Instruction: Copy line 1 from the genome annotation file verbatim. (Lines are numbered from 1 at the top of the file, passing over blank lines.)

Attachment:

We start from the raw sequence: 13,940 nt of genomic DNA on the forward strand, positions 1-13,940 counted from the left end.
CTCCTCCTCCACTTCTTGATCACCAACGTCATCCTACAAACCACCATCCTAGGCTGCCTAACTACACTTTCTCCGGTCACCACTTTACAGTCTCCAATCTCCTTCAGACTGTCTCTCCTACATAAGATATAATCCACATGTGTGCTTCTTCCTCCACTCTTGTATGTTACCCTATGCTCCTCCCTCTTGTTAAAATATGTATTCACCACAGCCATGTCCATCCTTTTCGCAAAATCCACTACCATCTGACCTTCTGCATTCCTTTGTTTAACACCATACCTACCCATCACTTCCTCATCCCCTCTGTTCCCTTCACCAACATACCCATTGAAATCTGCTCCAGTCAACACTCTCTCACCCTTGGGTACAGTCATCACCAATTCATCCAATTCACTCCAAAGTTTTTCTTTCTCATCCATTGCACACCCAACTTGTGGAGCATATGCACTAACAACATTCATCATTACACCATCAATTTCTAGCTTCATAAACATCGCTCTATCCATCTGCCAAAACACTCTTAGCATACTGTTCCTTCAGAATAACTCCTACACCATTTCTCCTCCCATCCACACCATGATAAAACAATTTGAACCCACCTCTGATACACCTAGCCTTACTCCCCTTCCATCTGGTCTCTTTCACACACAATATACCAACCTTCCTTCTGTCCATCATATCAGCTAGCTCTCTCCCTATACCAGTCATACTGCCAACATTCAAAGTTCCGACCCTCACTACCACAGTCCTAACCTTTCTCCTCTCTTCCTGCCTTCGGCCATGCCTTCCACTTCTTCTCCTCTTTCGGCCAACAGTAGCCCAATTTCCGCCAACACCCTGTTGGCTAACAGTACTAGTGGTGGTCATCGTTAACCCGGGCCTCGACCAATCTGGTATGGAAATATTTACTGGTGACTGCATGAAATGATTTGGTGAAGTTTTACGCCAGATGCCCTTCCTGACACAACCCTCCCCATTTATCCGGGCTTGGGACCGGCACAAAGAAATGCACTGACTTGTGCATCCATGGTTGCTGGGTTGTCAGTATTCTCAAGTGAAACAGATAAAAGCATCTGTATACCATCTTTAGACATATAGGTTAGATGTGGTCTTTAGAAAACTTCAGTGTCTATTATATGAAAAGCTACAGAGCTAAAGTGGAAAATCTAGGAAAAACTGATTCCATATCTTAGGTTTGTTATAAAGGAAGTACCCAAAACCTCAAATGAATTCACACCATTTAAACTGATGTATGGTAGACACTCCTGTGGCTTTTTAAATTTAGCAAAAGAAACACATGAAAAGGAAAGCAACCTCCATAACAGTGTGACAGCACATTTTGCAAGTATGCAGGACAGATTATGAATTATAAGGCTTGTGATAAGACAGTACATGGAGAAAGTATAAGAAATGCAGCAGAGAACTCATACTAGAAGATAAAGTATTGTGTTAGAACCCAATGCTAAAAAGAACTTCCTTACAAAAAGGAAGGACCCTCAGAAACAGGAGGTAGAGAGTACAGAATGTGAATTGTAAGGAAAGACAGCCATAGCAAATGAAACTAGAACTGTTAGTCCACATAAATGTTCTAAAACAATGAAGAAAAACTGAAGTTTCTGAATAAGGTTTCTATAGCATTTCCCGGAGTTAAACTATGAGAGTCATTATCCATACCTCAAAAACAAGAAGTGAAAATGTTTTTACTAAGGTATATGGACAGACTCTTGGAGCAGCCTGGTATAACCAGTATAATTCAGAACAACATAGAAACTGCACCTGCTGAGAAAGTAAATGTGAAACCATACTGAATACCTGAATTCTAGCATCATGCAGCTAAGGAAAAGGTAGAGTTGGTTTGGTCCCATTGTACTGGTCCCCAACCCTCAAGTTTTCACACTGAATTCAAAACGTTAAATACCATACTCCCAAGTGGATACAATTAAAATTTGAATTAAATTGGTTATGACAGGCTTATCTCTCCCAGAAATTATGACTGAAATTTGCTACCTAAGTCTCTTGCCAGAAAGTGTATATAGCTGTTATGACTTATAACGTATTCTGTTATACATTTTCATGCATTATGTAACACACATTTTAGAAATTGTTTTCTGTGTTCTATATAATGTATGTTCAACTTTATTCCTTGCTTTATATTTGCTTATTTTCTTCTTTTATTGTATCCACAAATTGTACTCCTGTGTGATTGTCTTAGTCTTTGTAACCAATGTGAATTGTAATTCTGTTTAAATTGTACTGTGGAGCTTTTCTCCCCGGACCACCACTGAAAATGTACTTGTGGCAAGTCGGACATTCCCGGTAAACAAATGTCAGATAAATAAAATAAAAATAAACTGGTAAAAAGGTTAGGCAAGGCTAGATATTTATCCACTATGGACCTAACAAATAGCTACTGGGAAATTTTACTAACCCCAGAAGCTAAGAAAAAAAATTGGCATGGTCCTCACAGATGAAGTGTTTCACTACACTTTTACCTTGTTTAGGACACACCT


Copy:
We start from the raw sequence: 13,940 nt of genomic DNA on the forward strand, positions 1-13,940 counted from the left end.